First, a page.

Last edited by John freeman; 02-13-2014 at 04:04 PM.
I believe anyone following this thread could attach the kit to a listed box, fairly safely, following your guidelines.
Good Luck from Columbiana, Alabama
Maurice Turgeon, Hidden Content
This seems to me to be an illustration of how to fasten a light kit to a fan since there seem to be two pull chains (I) (N) and (D) is so large. If that is what it is then my concerns remain. The light kit is not wide enough. The photographs of the light kits illustrate how small they are, too small to completely cover a box.
Some of the non-standard sizes do seem wide enough.
My concern is two fold. One: the standard light kit is not wide enough to cover a box. Two: drilling holes for the screws would not create a secure ground.
However drilling a hole in the middle of an octagonal blank cover for the threaded rod (H) and fastening it with two nuts, one on each side of the cover, would satisfy me even though it involves using the materials in a manner not approved by UL. By using nuts on both sides of the cover there would be a tight ground. Many inspectors might even pass it.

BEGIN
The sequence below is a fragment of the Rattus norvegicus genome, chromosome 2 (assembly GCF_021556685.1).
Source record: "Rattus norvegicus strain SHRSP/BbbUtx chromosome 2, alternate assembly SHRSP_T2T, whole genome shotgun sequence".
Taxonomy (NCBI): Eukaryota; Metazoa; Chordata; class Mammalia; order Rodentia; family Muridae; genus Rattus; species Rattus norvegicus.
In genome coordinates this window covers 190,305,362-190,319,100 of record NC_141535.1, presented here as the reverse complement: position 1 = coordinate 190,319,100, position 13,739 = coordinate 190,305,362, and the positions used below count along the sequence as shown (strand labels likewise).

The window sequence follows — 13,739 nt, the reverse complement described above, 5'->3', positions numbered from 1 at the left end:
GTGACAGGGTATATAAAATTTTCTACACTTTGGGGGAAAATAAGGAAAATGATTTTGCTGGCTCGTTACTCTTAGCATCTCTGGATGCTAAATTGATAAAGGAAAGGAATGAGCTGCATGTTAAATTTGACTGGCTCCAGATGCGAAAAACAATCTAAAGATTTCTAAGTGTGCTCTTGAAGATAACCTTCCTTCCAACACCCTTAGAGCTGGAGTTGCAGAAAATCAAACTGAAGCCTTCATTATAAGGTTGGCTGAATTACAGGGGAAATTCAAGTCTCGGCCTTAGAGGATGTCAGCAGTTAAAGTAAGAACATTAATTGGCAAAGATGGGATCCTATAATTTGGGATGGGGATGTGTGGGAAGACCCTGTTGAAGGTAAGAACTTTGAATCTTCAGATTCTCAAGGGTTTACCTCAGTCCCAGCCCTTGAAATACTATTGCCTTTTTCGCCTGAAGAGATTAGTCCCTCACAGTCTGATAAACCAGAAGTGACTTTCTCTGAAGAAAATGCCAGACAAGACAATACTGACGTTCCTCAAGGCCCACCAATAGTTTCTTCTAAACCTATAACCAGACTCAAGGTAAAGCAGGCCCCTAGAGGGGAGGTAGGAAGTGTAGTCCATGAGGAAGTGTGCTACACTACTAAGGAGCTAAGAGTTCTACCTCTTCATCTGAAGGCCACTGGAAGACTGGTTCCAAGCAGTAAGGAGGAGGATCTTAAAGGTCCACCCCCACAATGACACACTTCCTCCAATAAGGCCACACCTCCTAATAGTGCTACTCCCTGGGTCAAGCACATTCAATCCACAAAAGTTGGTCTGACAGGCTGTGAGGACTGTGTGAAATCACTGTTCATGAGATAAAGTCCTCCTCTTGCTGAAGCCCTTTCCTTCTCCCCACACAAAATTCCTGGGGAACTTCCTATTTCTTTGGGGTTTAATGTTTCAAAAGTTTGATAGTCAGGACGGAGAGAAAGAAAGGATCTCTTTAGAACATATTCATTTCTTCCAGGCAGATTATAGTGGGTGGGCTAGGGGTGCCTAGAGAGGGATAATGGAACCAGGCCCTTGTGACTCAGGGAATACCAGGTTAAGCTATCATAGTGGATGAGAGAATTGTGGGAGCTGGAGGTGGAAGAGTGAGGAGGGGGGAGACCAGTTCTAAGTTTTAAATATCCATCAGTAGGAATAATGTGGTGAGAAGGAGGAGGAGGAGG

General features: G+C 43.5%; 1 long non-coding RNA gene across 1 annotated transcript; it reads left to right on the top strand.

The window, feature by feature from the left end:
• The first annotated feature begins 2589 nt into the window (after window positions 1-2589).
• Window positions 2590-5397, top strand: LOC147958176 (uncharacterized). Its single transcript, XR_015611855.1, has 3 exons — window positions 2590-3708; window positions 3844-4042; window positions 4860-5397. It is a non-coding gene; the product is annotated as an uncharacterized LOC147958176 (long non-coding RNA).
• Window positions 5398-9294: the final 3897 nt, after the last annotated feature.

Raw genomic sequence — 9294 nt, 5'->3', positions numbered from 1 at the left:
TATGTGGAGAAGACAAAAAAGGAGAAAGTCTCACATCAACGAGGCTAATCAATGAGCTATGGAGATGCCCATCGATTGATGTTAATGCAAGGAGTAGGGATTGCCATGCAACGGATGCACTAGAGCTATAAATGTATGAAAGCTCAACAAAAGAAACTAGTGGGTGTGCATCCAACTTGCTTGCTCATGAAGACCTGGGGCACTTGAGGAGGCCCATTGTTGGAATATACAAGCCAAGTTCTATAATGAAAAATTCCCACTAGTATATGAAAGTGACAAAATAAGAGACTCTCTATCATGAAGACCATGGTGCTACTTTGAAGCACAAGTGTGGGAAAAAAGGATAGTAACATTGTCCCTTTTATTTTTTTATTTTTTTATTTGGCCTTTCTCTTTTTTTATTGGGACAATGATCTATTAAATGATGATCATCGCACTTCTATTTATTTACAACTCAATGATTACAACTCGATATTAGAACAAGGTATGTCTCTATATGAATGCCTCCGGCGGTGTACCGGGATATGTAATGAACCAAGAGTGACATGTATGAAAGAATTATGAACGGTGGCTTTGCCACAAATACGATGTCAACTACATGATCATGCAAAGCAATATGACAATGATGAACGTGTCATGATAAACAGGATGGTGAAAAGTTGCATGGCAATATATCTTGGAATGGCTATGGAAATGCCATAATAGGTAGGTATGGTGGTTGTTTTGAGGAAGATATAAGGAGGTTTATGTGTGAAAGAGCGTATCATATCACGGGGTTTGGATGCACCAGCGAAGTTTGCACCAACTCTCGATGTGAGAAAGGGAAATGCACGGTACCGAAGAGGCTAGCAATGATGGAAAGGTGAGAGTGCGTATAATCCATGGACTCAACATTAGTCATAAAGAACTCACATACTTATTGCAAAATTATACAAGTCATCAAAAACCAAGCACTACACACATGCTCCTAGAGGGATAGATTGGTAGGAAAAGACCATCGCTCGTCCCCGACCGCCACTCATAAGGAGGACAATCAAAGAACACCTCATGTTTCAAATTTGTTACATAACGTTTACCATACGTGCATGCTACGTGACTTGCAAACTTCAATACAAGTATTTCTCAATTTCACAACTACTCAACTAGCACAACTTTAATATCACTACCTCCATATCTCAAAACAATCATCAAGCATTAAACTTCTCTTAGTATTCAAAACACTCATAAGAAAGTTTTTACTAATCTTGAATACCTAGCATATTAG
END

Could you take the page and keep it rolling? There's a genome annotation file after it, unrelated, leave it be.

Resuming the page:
If the diagram is a complete light kit then I think it is perfect, albeit bulky, and would be happy to install it.
Thank you for your interest and courtesy.
Last edited by John freeman; 02-14-2014 at 12:26 AM.
And now I see in your latest replies you are now agreeing with my assertion that as long as the box is totally covered and the connections properly made, then there is nothing wrong with doing this. Re-read this topic to see who's opinion has changed and you will understand my frustration with you....
If the light kit attached with a hollow threaded rod, then that would be how to mount it to the cover- if not you'd be better off emulating the method it was designed to use since non-manufacturer-approved alterations to a fixture disqualify it from being rated for code compliance purposes but AFAIK, no such non-alteration rules apply to box covers.
As far as grounding, most light kits now have an attached ground wire, and those which don't were approved to ground through the mounting screws or were not required to ground- which I agree isn't the best idea but if done properly should be adequate. All the old fixtures were done this way and AFAIK it wasn't a real problem. It was a bugger getting all the wires tucked back into one I replaced on a fan about ten days ago without pinching anything but on the third try it went, ground wire and all. Luckily the other two I did that day had more space for those connections. I think the first one was made by "Blivet" mfg. If you don't understand that, ask an old Navy man about "blivets"!